People Flee British Columbia to Avoid Involuntary Psychiatric Imprisonment

By Bruce Boyer

According to a recent story by the Canadian Broadcasting Corporation (CBC), a constant flow of people are fleeing the Canadian province of British Columbia to escape its mental health laws. The laws of the province state that a person can be held against their will for psychiatric care.

One woman, only identified in the article by her first name, Sarah, said that a year ago she sought treatment for what she thought was depression. She was told to sign a form without an explanation of what it was, and was then informed she couldn’t leave the hospital. After being held for a month, she was told she was being switched to an injected anti-psychotic medication, at which point she says she knew she had to leave. She managed to escape during a smoke break, and fled the province. Now living in Ontario and afraid to return home, Sarah has filed a lawsuit charging that the laws allowing psychiatric patients to be held against their will violate Canada’s bill of rights.

Currently a number of other such legal cases in British Columbia are pending, cases that directly forced-psychiatric-treatmentchallenge the constitutionality of these laws. One suit on behalf of two plaintiffs, treated with electroconvulsive therapy (shock treatment) and injection medications while they were involuntarily detained, asserts that what is referred to as “deemed consent”—consent of a patient assumed by the treating psychiatrist without the patient’s actual consent—and forced treatment violate specific sections of the Canadian Charter (Canada’s bill of rights). If, in British Columbia, a person is involuntarily detained for mental health reasons, they are presumed to have consented to the psychiatric treatment recommended by attending doctors. There is no legal requirement for their decision making ability to be assessed, and they cannot appoint a substitute decision maker such as a spouse or family member.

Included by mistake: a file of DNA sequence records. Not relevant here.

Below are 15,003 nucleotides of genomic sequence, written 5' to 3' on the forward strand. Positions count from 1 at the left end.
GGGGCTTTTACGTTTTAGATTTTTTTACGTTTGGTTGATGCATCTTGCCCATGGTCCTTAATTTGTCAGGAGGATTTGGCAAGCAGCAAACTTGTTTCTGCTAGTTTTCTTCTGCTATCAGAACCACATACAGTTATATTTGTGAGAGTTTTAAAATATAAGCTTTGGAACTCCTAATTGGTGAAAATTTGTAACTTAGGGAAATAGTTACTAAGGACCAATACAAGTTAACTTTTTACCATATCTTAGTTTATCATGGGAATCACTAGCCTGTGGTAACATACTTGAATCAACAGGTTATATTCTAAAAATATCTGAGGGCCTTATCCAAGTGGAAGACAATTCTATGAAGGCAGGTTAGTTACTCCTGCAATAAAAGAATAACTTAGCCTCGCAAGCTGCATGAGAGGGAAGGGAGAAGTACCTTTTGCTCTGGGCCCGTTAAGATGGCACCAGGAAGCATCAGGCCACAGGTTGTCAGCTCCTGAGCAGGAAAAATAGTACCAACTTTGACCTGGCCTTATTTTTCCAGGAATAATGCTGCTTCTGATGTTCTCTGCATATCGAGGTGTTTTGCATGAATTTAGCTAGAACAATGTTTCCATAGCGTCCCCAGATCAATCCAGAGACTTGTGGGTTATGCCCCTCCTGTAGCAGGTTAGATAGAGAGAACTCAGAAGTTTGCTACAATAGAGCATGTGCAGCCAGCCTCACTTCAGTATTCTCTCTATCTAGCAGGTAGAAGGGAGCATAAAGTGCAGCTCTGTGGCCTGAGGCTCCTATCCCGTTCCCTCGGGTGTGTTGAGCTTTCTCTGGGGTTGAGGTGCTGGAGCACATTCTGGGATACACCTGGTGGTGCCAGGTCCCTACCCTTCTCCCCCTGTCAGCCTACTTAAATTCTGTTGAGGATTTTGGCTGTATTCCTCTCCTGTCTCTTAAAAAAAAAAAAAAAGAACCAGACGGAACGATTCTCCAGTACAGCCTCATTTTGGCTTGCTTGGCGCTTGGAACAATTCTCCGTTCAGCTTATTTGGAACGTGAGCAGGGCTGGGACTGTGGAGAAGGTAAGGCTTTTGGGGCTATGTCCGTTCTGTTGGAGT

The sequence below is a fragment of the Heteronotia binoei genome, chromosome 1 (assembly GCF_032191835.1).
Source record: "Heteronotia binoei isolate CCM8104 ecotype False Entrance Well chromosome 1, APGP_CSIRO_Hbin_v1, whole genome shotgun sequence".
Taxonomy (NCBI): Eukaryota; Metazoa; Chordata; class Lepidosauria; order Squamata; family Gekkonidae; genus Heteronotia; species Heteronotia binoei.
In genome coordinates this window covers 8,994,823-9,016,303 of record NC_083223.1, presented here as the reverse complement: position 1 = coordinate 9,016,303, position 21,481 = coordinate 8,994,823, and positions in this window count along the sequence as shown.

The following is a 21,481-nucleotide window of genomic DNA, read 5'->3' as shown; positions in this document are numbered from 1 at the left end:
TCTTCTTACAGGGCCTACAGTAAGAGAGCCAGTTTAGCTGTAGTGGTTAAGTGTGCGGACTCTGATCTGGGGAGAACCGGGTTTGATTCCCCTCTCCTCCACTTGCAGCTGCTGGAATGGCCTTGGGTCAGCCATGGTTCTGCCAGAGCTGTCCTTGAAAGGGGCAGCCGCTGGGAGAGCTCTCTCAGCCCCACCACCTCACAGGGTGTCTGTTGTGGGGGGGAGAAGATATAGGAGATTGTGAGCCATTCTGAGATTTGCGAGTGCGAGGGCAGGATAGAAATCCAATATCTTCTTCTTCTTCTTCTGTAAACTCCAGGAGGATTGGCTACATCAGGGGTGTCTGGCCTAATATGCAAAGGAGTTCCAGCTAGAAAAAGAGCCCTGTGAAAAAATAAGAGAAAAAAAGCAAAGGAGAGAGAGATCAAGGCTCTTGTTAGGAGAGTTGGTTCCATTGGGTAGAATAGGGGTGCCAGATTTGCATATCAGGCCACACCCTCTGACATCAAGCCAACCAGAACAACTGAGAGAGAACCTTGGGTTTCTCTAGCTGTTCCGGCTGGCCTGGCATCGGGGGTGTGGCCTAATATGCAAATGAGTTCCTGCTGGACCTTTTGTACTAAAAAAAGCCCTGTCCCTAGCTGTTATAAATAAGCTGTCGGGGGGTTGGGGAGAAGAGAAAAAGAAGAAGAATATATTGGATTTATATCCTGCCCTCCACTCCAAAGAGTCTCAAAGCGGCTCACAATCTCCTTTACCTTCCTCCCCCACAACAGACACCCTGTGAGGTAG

The lawyer representing the plaintiffs in the suit, Laura Johnson, said, “It flies in the face of every other form of health care we have… in no other circumstance is a doctor allowed to propose and impose treatment with no other recourse.”

Ruby Dhand, an associate professor of law at Thompson Rivers University, and co-author of a comparative and legal analysis of mental health laws in all of Canada’s jurisdictions, said, “It’s actually very devastating for people and the right to refuse treatment is a fundamental common law principle…I myself have seen and talked to a number of clients who have had to flee to different provinces because they understand they will be forced into psychiatric treatment here against their will if they’re found to be an involuntary patient.”

Citizen’s Commission on Human Rights has been reporting on psychiatry’s human rights violations since 1969.

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